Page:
The left-hand thigh has a mesh pocket which I found perfect for storing energy gels and bars. It uses quite a lightweight material so it won't carry anything too heavy, but it is deep so whatever you do put in there will stay put even when riding hard. On loose surfaces it made it much easier to grab something to eat without stopping than faffing around in a rear jersey pocket, especially with thick winter clothes on.

Sportful Supergiara Bibtight - leg pocket.jpg

At the rear you get another two mesh pockets which I'll admit I didn't really use that much if I was wearing a jersey over the top, but on the odd occasion that I was riding with just a jacket and a baselayer on, I found them pretty handy.

Sportful Supergiara Bibtight - back pockets.jpg

They're large enough to carry a tube, some patches and a couple of CO2 canisters plus a debit card or some cash. Sportful has angled the opening of the pockets to slope down towards the sides which gives you easier access to them, as well.

The SuperGiaras are made out of a selection of fabrics designed to keep you warm where necessary and to allow breathability elsewhere.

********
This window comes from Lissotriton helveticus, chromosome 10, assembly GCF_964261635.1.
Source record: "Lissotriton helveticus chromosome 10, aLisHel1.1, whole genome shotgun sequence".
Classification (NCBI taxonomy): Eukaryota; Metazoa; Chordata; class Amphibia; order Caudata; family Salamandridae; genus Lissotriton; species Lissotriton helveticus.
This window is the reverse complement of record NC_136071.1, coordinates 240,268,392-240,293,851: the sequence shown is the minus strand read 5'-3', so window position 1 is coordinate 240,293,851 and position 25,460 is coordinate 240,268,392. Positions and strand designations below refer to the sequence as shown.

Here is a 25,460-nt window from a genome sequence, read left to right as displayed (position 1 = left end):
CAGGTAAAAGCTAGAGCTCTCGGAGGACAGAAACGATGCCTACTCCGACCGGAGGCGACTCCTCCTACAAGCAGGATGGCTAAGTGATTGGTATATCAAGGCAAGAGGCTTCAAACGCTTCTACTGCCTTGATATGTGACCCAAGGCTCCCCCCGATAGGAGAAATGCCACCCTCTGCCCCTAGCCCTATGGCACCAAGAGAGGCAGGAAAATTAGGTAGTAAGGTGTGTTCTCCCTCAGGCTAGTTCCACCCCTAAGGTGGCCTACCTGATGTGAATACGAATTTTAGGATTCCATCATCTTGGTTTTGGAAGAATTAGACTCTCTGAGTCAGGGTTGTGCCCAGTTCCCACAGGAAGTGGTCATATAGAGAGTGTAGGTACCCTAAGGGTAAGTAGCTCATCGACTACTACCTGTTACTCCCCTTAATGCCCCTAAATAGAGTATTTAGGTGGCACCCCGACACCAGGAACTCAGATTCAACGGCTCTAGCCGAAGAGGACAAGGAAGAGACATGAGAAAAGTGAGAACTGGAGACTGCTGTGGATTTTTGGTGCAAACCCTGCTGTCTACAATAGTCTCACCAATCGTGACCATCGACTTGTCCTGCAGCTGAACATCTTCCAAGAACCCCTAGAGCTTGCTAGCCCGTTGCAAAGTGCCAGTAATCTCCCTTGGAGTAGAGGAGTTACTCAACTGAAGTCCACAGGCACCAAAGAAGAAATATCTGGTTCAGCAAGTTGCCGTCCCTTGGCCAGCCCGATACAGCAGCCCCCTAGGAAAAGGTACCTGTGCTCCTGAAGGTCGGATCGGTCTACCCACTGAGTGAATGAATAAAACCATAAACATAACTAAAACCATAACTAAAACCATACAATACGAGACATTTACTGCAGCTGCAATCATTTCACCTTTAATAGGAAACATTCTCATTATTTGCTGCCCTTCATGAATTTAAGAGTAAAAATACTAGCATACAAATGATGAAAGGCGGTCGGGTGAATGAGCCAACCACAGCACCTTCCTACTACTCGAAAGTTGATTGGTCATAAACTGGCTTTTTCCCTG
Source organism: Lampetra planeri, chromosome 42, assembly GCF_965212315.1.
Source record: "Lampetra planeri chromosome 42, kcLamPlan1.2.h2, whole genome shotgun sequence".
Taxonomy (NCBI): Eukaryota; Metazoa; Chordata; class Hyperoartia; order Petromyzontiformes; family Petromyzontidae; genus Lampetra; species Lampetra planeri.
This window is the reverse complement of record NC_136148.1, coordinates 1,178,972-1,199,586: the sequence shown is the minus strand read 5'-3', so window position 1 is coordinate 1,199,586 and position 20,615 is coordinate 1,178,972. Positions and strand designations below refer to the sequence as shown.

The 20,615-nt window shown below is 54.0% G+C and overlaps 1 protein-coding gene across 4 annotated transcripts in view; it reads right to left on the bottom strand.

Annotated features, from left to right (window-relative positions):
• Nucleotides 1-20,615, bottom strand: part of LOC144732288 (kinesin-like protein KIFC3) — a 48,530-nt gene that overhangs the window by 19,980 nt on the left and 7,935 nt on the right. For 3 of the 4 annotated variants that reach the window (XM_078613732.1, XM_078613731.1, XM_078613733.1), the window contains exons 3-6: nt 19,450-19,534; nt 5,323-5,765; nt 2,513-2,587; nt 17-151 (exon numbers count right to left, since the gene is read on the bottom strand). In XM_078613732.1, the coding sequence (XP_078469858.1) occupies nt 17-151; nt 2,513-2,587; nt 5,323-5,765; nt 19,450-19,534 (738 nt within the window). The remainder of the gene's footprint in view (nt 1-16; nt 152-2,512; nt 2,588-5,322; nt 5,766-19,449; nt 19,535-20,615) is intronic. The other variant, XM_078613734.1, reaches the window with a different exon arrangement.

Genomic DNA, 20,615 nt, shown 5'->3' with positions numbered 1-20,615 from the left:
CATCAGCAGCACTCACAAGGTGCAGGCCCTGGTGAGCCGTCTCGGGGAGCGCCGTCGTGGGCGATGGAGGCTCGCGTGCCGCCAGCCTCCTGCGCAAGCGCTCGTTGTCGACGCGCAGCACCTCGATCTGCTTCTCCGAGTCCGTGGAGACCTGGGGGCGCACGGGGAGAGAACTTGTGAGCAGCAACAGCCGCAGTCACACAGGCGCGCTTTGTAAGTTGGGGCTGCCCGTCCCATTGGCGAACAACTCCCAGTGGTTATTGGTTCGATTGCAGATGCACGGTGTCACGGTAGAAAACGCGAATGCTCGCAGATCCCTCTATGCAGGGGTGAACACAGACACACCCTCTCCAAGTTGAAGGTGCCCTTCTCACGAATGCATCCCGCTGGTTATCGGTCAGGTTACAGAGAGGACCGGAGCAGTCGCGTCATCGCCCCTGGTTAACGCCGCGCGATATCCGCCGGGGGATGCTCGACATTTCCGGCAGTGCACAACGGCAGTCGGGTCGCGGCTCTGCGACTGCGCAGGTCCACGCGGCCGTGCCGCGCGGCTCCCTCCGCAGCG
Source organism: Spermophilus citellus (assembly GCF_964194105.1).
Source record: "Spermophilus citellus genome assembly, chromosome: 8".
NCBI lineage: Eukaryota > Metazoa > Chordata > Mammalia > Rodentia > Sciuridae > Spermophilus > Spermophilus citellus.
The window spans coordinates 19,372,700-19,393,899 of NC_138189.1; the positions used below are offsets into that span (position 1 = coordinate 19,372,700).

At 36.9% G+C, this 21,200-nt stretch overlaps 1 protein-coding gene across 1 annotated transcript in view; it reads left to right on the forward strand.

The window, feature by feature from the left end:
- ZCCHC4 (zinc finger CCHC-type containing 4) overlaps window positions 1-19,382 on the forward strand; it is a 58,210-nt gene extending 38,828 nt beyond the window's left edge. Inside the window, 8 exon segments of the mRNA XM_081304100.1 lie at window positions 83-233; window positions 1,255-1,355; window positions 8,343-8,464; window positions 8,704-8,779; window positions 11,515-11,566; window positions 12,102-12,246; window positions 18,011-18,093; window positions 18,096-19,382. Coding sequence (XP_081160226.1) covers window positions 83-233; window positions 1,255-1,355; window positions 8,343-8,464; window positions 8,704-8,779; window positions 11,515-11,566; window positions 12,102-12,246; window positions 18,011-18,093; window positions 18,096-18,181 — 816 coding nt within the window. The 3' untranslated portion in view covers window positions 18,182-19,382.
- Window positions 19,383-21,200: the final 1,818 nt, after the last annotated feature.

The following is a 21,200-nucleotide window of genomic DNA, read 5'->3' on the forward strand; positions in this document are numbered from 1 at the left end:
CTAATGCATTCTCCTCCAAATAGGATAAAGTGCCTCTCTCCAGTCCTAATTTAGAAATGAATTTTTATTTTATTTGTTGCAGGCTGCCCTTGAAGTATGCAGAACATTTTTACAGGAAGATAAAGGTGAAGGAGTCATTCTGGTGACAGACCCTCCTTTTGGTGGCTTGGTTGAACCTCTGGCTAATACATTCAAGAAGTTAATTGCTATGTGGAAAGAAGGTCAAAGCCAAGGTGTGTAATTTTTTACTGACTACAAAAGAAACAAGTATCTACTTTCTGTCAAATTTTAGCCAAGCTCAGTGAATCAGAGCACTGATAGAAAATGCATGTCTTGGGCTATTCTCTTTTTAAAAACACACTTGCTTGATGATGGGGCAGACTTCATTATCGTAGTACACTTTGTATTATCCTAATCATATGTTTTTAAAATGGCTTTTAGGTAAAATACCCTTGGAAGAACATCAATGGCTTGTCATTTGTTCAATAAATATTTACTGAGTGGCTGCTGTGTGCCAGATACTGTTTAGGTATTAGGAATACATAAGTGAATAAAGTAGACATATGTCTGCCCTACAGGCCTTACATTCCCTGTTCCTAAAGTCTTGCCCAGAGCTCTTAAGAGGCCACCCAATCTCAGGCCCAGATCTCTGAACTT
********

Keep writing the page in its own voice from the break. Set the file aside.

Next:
Sportful Supergiara Bibtight - rear.jpg

Starting at the bottom of the legs, Sportful has used a lighter fabric than the majority of the tights; it still feels just as warm and has a bit of water repellency to it which stops road spray from soaking through quite so easily. It also feels less bulky under overshoes.

Sportful Supergiara Bibtight - ankle.jpg

On the rear of each leg you get a subtle reflective strip, positioned at the right height to avoid being covered by overshoes.

Sportful Supergiara Bibtight - reflective.jpg

The ankles are held in place by elastic and a silicone gripper; it works well and is more comfortable than using zips in my opinion.

The legs and main body of the tights uses a thermal Lycra with a brushed fleece-style finish which is soft against the skin, and you get a double thickness layer of the fleece around the knees and the front of the thighs for added warmth. Now that the temperature has started nudging freezing for early morning rides, I've found the SuperGiaras very warm indeed, especially when riding into a stiff northerly breeze.